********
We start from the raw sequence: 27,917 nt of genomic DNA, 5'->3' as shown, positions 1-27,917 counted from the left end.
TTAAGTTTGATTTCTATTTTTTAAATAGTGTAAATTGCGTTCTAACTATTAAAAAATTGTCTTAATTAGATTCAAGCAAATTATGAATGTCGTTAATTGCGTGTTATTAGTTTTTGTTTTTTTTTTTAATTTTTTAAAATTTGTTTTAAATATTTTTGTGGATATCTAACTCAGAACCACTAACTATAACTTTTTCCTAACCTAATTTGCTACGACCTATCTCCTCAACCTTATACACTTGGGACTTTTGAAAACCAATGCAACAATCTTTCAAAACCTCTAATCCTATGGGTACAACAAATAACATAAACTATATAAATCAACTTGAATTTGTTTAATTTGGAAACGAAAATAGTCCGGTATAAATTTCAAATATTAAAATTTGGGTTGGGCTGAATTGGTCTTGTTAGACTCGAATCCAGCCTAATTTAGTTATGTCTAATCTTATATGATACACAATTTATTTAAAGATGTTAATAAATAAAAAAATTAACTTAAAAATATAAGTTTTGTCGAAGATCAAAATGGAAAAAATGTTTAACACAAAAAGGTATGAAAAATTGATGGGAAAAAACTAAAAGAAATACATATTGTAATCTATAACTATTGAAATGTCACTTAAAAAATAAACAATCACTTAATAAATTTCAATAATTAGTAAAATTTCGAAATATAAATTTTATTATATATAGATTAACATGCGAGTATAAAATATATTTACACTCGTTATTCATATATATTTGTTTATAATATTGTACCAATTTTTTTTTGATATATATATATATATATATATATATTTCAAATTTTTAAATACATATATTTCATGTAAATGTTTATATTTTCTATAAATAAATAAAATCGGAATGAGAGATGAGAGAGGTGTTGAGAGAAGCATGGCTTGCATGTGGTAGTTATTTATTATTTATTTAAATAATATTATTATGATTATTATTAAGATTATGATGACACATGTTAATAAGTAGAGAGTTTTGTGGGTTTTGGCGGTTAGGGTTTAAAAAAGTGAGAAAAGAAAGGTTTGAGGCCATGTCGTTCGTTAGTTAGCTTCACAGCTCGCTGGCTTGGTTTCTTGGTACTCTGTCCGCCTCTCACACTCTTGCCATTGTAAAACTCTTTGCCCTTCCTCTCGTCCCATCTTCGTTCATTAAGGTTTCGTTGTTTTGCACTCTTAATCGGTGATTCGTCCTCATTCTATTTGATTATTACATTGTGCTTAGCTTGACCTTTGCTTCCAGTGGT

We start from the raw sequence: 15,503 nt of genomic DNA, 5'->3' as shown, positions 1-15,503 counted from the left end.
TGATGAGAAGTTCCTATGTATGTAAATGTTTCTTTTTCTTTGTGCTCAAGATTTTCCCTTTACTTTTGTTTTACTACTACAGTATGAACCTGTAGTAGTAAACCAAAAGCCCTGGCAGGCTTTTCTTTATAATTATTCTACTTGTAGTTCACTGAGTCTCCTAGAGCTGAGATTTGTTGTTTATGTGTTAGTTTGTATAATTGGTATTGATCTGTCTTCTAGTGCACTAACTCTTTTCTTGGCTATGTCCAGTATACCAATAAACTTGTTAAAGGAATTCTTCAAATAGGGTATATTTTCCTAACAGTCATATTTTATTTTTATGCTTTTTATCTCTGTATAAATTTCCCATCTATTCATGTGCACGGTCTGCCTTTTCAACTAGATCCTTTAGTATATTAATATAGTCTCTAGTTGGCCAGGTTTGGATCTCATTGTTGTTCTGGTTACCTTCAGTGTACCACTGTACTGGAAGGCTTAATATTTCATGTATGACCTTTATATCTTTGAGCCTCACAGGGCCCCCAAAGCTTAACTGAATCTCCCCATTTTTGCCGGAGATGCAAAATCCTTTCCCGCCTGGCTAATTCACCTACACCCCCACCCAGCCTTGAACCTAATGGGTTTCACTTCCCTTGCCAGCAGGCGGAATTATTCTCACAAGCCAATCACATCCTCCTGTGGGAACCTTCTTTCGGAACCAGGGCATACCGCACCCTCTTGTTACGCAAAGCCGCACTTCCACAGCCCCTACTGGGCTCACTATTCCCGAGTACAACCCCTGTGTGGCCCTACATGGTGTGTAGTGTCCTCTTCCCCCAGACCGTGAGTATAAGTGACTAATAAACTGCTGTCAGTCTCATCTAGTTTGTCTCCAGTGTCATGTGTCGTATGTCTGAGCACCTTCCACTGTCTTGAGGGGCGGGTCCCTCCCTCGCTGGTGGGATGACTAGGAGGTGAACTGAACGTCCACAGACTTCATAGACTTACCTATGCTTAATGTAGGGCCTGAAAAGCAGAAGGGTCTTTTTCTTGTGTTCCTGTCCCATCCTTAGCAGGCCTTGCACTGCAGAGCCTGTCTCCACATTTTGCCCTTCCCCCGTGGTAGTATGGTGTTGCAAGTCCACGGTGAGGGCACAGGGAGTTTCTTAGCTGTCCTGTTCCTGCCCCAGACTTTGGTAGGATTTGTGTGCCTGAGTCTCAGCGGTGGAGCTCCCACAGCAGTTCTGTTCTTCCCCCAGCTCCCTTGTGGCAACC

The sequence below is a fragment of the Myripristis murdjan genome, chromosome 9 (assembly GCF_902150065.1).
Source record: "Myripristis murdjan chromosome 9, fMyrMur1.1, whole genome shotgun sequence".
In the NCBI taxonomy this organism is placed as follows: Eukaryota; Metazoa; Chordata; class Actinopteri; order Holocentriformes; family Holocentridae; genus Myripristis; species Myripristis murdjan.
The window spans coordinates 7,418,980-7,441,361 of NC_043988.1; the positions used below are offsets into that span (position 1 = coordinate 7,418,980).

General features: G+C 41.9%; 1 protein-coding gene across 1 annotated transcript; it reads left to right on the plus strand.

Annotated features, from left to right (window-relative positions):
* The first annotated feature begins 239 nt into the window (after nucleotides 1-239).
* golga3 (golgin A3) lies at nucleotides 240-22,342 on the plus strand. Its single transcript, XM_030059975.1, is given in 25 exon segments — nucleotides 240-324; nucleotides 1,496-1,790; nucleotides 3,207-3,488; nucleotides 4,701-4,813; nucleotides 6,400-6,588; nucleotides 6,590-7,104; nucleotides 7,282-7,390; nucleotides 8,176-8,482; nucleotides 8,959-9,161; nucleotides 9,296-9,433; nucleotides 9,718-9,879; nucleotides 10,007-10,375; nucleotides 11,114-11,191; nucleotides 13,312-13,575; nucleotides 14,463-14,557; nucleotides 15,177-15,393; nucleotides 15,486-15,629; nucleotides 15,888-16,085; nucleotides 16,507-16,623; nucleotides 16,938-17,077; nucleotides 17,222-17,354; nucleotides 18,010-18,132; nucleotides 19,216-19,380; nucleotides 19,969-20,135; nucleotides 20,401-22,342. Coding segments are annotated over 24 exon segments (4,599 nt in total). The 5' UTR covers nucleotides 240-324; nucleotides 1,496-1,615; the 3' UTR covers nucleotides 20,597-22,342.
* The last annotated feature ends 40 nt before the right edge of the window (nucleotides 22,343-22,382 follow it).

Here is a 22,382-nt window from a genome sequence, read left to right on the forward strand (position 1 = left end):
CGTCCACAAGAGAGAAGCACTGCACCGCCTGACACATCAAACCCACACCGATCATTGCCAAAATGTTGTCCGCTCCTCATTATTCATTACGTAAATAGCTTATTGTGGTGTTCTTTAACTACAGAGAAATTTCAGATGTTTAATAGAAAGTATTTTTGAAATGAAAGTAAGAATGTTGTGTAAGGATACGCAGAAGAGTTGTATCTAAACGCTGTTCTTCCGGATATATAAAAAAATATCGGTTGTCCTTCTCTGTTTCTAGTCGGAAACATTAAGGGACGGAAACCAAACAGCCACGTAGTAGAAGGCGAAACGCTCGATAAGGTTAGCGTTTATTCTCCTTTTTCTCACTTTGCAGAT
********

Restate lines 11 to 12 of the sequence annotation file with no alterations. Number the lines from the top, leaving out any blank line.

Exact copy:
* The first annotated feature begins 239 nt into the window (after nucleotides 1-239).
* golga3 (golgin A3) lies at nucleotides 240-22,342 on the plus strand. Its single transcript, XM_030059975.1, is given in 25 exon segments — nucleotides 240-324; nucleotides 1,496-1,790; nucleotides 3,207-3,488; nucleotides 4,701-4,813; nucleotides 6,400-6,588; nucleotides 6,590-7,104; nucleotides 7,282-7,390; nucleotides 8,176-8,482; nucleotides 8,959-9,161; nucleotides 9,296-9,433; nucleotides 9,718-9,879; nucleotides 10,007-10,375; nucleotides 11,114-11,191; nucleotides 13,312-13,575; nucleotides 14,463-14,557; nucleotides 15,177-15,393; nucleotides 15,486-15,629; nucleotides 15,888-16,085; nucleotides 16,507-16,623; nucleotides 16,938-17,077; nucleotides 17,222-17,354; nucleotides 18,010-18,132; nucleotides 19,216-19,380; nucleotides 19,969-20,135; nucleotides 20,401-22,342. Coding segments are annotated over 24 exon segments (4,599 nt in total). The 5' UTR covers nucleotides 240-324; nucleotides 1,496-1,615; the 3' UTR covers nucleotides 20,597-22,342.